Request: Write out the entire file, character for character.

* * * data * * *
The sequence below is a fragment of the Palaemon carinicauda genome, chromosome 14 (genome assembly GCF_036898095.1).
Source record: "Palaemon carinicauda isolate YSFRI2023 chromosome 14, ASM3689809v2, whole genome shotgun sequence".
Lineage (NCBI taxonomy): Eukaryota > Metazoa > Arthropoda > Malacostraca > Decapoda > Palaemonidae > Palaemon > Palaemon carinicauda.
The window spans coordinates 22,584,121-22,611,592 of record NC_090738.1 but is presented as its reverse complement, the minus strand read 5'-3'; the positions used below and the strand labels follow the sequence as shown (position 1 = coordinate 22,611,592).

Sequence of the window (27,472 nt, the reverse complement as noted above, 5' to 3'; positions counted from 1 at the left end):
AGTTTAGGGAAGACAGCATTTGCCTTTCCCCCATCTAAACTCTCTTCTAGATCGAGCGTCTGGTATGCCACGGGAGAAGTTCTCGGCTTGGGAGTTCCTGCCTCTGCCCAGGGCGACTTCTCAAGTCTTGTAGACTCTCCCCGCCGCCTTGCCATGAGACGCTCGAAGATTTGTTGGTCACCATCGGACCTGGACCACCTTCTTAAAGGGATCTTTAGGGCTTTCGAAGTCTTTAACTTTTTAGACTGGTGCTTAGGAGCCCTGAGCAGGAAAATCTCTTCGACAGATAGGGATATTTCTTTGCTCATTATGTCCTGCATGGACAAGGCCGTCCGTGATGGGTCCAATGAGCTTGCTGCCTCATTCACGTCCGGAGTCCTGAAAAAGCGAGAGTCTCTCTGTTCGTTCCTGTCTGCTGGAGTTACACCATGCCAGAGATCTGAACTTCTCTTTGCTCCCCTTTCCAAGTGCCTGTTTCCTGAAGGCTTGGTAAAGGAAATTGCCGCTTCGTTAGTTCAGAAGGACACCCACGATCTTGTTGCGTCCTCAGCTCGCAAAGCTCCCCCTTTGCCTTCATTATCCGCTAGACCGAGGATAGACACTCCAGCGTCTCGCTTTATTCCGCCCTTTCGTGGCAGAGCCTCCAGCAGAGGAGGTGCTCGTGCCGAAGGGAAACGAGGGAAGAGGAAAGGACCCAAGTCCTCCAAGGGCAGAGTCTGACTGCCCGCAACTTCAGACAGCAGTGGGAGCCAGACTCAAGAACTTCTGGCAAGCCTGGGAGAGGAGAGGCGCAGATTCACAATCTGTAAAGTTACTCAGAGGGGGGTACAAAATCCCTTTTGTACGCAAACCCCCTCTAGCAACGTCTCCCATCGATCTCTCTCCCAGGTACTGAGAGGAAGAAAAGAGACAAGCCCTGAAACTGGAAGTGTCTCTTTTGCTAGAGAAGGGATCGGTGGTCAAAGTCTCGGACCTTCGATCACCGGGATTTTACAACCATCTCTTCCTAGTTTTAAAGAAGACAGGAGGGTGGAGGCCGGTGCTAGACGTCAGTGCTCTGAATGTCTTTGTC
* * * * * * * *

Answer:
The sequence below is a fragment of the Palaemon carinicauda genome, chromosome 14 (genome assembly GCF_036898095.1).
Source record: "Palaemon carinicauda isolate YSFRI2023 chromosome 14, ASM3689809v2, whole genome shotgun sequence".
Lineage (NCBI taxonomy): Eukaryota > Metazoa > Arthropoda > Malacostraca > Decapoda > Palaemonidae > Palaemon > Palaemon carinicauda.
The window spans coordinates 22,584,121-22,611,592 of record NC_090738.1 but is presented as its reverse complement, the minus strand read 5'-3'; the positions used below and the strand labels follow the sequence as shown (position 1 = coordinate 22,611,592).

Sequence of the window (27,472 nt, the reverse complement as noted above, 5' to 3'; positions counted from 1 at the left end):
AGTTTAGGGAAGACAGCATTTGCCTTTCCCCCATCTAAACTCTCTTCTAGATCGAGCGTCTGGTATGCCACGGGAGAAGTTCTCGGCTTGGGAGTTCCTGCCTCTGCCCAGGGCGACTTCTCAAGTCTTGTAGACTCTCCCCGCCGCCTTGCCATGAGACGCTCGAAGATTTGTTGGTCACCATCGGACCTGGACCACCTTCTTAAAGGGATCTTTAGGGCTTTCGAAGTCTTTAACTTTTTAGACTGGTGCTTAGGAGCCCTGAGCAGGAAAATCTCTTCGACAGATAGGGATATTTCTTTGCTCATTATGTCCTGCATGGACAAGGCCGTCCGTGATGGGTCCAATGAGCTTGCTGCCTCATTCACGTCCGGAGTCCTGAAAAAGCGAGAGTCTCTCTGTTCGTTCCTGTCTGCTGGAGTTACACCATGCCAGAGATCTGAACTTCTCTTTGCTCCCCTTTCCAAGTGCCTGTTTCCTGAAGGCTTGGTAAAGGAAATTGCCGCTTCGTTAGTTCAGAAGGACACCCACGATCTTGTTGCGTCCTCAGCTCGCAAAGCTCCCCCTTTGCCTTCATTATCCGCTAGACCGAGGATAGACACTCCAGCGTCTCGCTTTATTCCGCCCTTTCGTGGCAGAGCCTCCAGCAGAGGAGGTGCTCGTGCCGAAGGGAAACGAGGGAAGAGGAAAGGACCCAAGTCCTCCAAGGGCAGAGTCTGACTGCCCGCAACTTCAGACAGCAGTGGGAGCCAGACTCAAGAACTTCTGGCAAGCCTGGGAGAGGAGAGGCGCAGATTCACAATCTGTAAAGTTACTCAGAGGGGGGTACAAAATCCCTTTTGTACGCAAACCCCCTCTAGCAACGTCTCCCATCGATCTCTCTCCCAGGTACTGAGAGGAAGAAAAGAGACAAGCCCTGAAACTGGAAGTGTCTCTTTTGCTAGAGAAGGGATCGGTGGTCAAAGTCTCGGACCTTCGATCACCGGGATTTTACAACCATCTCTTCCTAGTTTTAAAGAAGACAGGAGGGTGGAGGCCGGTGCTAGACGTCAGTGCTCTGAATGTCTTTGTC